Syria has warned it may strike at rebels hiding in neighbouring Lebanon if the Lebanese army does not act, as its patience "is not unlimited", the state news agency SANA has said.

Syria's Foreign Ministry told its Lebanese counterpart yesterday that a "large number" of militants had crossed Lebanon's northern border into the Syrian town of Tel Kalakh over the past two days, SANA said.

"Syria expects the Lebanese side to prevent these armed terrorist groups from using the borders as a crossing point, because they target Syrian people and are violating Syrian sovereignty," the diplomatic cable said.

It said Syria's "patience is not unlimited", even though "Syrian forces have so far exercised restraint from striking at armed gangs inside Lebanese territory".

Fighting near the border resulted in a large number of casualties, SANA said, before the gunmen retreated into Lebanon.

Lebanon has a policy of "dissociation" from the two-year-old civil war in Syria.

However, officials say they feel their country is increasingly at risk of being dragged into a conflict that the United Nations says has killed 70,000 Syrians.

More than 1m Syrians are believed to have taken shelter in Lebanon.

They live among a nation of 4m, which fought its own devastating 1975-1990 civil war and whose own sectarian tension between Christians, Sunni and Shia Muslims have been heightened by the fighting in Syria.

Tension between Lebanese groups that support the Syrian opposition and those that support Syrian President Bashar al-Assad have been intensifying and have sometimes turned violent.

The final day of an EU summit focused on the Syrian conflict, with Britain and France pushing for an end to the arms embargo that stops them from arming rebels in the country.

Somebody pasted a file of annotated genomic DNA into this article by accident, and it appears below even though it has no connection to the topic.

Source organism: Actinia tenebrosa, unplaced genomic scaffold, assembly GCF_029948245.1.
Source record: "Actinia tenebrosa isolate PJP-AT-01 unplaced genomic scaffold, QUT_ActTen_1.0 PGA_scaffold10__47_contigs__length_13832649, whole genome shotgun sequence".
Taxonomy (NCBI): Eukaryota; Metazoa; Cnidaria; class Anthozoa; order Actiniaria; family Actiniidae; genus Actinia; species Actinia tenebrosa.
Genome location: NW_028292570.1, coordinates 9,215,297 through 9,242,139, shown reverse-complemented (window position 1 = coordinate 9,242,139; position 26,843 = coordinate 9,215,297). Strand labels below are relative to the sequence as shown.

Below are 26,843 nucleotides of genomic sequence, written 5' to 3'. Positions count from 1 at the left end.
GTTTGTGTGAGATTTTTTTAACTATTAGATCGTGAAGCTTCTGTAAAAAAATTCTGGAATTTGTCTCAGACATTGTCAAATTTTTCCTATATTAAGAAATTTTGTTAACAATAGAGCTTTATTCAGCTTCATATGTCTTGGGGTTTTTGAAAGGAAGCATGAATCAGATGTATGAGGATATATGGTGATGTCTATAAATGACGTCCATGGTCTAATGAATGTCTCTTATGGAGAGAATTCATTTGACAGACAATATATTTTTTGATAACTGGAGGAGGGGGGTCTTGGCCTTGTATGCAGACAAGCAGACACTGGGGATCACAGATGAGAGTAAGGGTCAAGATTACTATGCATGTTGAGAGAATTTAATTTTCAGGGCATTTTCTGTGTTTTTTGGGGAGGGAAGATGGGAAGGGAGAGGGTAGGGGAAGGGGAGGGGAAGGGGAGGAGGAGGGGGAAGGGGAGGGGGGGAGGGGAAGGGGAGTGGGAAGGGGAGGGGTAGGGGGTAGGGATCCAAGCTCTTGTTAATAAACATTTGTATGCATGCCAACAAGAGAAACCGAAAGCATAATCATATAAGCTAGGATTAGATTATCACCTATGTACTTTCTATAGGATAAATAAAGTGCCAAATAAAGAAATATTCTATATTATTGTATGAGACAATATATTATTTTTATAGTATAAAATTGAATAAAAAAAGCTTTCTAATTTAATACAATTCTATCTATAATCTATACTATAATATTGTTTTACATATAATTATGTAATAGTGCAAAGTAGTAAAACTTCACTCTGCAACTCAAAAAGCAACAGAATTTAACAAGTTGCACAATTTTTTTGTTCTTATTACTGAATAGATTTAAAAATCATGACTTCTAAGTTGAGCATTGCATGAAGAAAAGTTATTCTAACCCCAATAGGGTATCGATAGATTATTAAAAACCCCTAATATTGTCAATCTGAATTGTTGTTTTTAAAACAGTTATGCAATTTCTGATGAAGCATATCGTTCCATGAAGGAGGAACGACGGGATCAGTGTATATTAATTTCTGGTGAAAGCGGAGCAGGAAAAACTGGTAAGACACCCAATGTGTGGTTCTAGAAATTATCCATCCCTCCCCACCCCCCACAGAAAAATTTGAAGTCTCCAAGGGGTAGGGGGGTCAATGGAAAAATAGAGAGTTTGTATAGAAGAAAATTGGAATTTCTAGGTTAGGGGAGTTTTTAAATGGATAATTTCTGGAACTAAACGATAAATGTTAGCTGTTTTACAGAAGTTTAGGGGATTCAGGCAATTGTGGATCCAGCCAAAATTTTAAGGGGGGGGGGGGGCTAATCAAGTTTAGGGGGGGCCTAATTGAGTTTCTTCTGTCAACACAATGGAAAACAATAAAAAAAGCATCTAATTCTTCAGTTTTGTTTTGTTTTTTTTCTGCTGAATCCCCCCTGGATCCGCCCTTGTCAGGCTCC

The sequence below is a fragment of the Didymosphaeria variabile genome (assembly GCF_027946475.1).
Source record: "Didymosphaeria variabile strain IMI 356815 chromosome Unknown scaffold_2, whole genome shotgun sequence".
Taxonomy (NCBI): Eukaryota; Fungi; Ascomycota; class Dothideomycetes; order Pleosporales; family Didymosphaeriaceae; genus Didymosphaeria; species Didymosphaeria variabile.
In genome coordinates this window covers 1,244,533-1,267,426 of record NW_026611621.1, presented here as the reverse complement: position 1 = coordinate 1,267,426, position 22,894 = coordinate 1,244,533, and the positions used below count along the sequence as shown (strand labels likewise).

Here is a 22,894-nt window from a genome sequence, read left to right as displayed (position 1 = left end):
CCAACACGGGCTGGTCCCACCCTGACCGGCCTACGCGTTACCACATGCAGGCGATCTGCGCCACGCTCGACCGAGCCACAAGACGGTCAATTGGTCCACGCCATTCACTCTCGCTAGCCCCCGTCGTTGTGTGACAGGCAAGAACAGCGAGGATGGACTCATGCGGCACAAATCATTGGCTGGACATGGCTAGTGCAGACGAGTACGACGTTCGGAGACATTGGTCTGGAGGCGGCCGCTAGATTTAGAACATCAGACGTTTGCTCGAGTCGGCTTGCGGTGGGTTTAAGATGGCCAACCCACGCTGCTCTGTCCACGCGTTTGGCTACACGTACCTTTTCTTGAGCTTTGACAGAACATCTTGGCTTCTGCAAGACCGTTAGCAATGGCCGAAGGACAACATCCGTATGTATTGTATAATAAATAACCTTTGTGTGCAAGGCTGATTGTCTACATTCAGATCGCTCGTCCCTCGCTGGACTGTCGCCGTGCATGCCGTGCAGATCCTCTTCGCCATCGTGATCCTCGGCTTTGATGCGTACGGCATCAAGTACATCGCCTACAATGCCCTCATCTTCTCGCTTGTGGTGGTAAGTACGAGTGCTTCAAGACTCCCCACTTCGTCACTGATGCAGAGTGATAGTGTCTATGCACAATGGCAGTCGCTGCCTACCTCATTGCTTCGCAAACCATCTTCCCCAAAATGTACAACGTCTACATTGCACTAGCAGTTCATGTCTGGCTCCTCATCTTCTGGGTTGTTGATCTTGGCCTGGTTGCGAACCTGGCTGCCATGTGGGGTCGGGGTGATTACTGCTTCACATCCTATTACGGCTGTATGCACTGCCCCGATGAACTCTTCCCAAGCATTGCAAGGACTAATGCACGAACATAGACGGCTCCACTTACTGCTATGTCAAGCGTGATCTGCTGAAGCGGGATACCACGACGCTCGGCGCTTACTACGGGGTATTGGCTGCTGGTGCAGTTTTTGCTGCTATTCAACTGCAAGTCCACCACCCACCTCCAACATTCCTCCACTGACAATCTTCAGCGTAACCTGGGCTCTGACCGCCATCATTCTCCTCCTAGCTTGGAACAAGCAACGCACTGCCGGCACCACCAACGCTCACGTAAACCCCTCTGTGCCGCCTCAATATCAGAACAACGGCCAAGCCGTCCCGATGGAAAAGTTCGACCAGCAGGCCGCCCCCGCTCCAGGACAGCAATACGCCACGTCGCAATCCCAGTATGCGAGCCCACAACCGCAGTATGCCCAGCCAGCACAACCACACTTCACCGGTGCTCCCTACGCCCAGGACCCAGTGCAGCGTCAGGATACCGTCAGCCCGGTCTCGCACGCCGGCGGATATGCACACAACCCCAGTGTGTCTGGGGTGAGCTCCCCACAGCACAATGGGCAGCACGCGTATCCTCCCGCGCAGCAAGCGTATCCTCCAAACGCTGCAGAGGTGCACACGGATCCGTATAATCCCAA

European Council President Herman Van Rompuy said there was a growing frustration among EU leaders that the bloody conflict in Syria is continuing.

He said that they had tasked their foreign ministers to discuss the question of the arms embargo, and find a common position.

EU foreign policy chief Cathy Ashton and German Chancellor Angela Merkel both raised concerns about lifting the arms embargo against Syria.

There were no signs as the summit ended of any majority in favour of an early change in the sanctions regime as requested by the UK and France.

Baroness Ashton warned that lifting the arms blockade could be seized on by supporters of the regime to channel even more arms to bolster Assad's military campaign.

Chancellor Merkel told journalists she was ready to talk on the issue, but was still considering Germany's position.

French President Francois Hollande said: "We are fighting terrorism around the world.

"We have been helping the opposition in Syria and want to go further.

"We trust the opposition - we do not want Syria to become another Libya."

Meanwhile, the International Committee of the Red Cross has appealed to foreign powers to press combatants in Syria to halt attacks on civilians and aid workers, saying all sides were violating the Geneva Conventions.